Oboe, Oboe d'Amore & Cor Anglais
"This is music–making of the highest order."
Rob Barnett, Music Web
"A cleverly designed programme with three Bach sonata arrangements, one each for oboe, oboe d'amore and cor anglais, interwoven with contemporary works. Althea Ifeka is a superb oboist with a slightly plangent tone which fits well with the harpsichord, as the engaging Gordon Jacob Sonatina shows with its variety of invention, splicing melancholy, wit and geniality. Here the balance seems ideal but in the Bach, beautifully played by both parties, I would prefer the oboe d'amore and cor anglais (both of which have a slightly more robust timbre) to be just a little less forward. But the Andante of BWV 1028 is so beautifully played that I really must not grumble."
"Stephen Dodgson's pastiche Suite (for oboe) works particularly well, but as his wife is a harpsichordist he no doubt had a few balance tips. Elizabeth Maconchy always makes you sit up. She writes effectively, ruggedly and intensely; but you have to listen carefully here, until she relents in the heart–touching cadenza in the closing Vivo. Michael Head's Siciliana, an Italian dance form, is then haunting by being utterly English. Most stimulating."
Ivan March, Gramophone, September 2006
"I have just bought a copy of your recent CD: just wanted to say it's absolutely gorgeous! Lovely programme and the sound quality (both of the recording and the sound you make) is fantastic! It is very much a CD I can put on and relax to – there are not many oboe recordings I can say that about!"
From Ms Laura Manning, London, April 2006
"The subtitle of this CD is 'Duo Sonatas from the Eighteenth and Twentieth Centuries'. None of the three Bach obbligato sonatas Althea Ifeka and Katharine May have chosen were originally written for the oboe, though the G–minor BWV 1020 was probably intended for the flute or violin. The other two, BWV 1027 and 1028 are transcriptions of two sonatas for viola da gamba and harpsichord.
"The four twentieth–century pieces by British composers – Gordon Jacob, Stephen Dodgson, Elizabeth Maconchy and Michael Head – were all written for the famous duo that Evelyn Roghwell formed with Valda Aveling.
"Not having heard Althea play since the outset of ther career, when she came to the RAM as a postgraduate student, it is most inspiring to hear her now, several years on, performing with such fluency and authority. She and Katharine must have worked a great deal together, and have given much thought to style, character and interpretation of the pieces. As a result, their ensemble is superb, as is the balance.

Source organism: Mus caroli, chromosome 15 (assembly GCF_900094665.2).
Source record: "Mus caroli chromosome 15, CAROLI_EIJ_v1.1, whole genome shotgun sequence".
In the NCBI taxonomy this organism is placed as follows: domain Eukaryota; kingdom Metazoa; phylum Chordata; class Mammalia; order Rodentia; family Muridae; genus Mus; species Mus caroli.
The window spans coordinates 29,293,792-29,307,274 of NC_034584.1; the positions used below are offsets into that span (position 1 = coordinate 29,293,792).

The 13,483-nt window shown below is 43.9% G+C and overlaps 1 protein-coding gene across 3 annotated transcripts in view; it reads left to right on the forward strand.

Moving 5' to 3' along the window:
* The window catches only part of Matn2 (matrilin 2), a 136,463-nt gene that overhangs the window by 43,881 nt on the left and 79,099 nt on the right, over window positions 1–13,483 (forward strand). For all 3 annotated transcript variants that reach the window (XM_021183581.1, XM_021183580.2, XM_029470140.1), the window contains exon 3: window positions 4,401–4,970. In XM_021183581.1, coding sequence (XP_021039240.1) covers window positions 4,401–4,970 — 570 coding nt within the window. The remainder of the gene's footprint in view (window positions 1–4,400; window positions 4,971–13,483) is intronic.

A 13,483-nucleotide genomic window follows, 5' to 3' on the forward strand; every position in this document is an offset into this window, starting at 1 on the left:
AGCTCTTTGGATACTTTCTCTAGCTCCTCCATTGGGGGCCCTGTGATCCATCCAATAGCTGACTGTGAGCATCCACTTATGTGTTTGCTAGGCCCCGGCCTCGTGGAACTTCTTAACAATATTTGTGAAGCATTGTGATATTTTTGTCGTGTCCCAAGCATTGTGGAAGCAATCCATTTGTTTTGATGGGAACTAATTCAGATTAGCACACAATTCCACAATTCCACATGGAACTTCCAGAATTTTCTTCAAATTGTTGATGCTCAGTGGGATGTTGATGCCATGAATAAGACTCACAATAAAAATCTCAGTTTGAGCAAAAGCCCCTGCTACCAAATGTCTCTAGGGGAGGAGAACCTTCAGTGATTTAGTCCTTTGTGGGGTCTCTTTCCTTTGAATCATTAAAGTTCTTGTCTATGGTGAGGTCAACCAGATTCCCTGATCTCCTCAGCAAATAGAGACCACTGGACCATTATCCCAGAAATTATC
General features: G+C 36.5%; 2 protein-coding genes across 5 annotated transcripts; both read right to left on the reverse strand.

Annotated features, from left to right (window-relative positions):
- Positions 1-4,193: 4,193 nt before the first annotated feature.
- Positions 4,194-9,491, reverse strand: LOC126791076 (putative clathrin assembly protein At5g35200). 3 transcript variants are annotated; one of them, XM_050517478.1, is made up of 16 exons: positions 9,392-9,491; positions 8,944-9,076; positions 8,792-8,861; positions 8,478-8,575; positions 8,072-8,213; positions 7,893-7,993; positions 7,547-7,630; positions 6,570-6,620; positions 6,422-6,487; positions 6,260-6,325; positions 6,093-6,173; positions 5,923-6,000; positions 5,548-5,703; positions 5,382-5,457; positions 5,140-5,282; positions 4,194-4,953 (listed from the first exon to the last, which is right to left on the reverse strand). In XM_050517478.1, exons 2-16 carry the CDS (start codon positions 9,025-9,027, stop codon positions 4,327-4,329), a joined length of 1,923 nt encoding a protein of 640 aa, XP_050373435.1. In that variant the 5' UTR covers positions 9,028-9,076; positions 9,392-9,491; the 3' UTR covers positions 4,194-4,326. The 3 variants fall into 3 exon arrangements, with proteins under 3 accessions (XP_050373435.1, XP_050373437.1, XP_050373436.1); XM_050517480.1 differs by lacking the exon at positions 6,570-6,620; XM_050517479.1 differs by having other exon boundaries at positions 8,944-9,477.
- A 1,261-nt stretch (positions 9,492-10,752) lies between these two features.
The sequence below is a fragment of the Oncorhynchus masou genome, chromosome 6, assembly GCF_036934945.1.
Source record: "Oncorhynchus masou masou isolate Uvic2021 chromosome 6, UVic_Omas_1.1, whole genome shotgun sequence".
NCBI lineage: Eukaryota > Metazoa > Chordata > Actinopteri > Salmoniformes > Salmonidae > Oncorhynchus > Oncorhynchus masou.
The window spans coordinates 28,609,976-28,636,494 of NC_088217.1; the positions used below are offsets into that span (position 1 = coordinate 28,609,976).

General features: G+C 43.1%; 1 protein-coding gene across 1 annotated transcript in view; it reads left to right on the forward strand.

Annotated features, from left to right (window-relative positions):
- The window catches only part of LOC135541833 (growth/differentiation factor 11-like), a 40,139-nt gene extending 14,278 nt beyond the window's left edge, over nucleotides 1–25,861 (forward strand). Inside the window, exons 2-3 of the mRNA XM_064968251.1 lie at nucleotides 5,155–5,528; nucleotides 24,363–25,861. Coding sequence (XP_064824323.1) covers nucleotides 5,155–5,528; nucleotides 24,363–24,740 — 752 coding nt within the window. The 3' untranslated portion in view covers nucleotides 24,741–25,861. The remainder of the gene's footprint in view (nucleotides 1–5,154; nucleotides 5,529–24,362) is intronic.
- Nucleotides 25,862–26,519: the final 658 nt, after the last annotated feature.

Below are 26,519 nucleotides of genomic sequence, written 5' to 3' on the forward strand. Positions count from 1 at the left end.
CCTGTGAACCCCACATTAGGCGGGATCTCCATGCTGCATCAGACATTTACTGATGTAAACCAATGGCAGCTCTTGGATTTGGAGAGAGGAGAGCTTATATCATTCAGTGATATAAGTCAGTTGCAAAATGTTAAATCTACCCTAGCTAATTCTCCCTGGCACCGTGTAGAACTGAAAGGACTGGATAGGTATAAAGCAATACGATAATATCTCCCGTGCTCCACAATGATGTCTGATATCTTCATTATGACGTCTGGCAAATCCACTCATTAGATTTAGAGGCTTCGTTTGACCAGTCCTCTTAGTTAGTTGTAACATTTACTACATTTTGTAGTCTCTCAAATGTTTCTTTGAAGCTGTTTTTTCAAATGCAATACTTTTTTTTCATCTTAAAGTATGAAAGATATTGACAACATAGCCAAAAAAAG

"This CD has appeal for all ages and stages, but especially for younger players who may be studying the twentieth century pieces. On this recording they can hear them performed with harpsichord, as originally intended by the composers, rather than with piano. The playing of these pieces is lively and technically assured and the various moods of the works are well presented. The oboe tone occasionally suffers in the high register, and overall I feel that, in both these and in the Bach sonatas, there could have been more dynamics. The harpsichord in this respect is limited, so the oboe has a crucial role to play in conveying the dynamic intention. Message given must be message received.
"What I enjoyed most was their playing of the Bach gamba sonatas, BWV 1027 (transposed into B flat major for the cor anglais) and BWV 1028 (transposed into B major for the oboe d'amore). In both these works, Althea's tone is beautiful – warm, centred and even throughout the register. The tempi are well chosen and both players show and innate sensitivity and understanding of baroque articulation. The slow movements have spacious singing quality and the faster ones are buoyant and dance–like. More attention cold have been paid, though, to the use of eighteenth century 'Affekt'.
"These sonatas certainly pose challenges for the oboist in terms of stamina and breath control, but Althea's playing is effortless and I could just sit back and enjoy the Duo's music–making without a trace of anxiety – what a treat!"
Tess Miller, Double Reed News, Autumn 2006
"From Leipzig to London"
Oboe Classics CC2013
"Contrast of repertoire and contrast of instrumental timbre are the order of the day. The gloaming honey of the oboe and its brethren set off by the tangy resonance of the harpsichord. The most obvious contrast, accentuated by alternation of works, is between Bach's sonatas and the various 20th century British pieces. In fact, as can be seen, three of the British items are from 1972 when the music of Jacob and Head was being overrun by a dissonant orthodoxy then having reached muscular maturity.
"The Bach works were originally believed to date from his Cöthen years. The current academic convention is that they belong to the Leipzig period (1723–1750). None were originally written for the instruments played here. BWV 1020 was for flute while BMV 1027 and 1028 were for viola da gamba. The three are nicely varied within the recital by each being played by a different instrument: oboe d'amore, cor anglais and oboe. They are played with grace and eloquent feeling within the baroque conventions familiar to all from the four orchestral suites and Brandenburg concertos. You will almost certainly make new friends among these three with the cor anglais being more stately and less agile and limber than its brethren in BWV 1028 and 1020.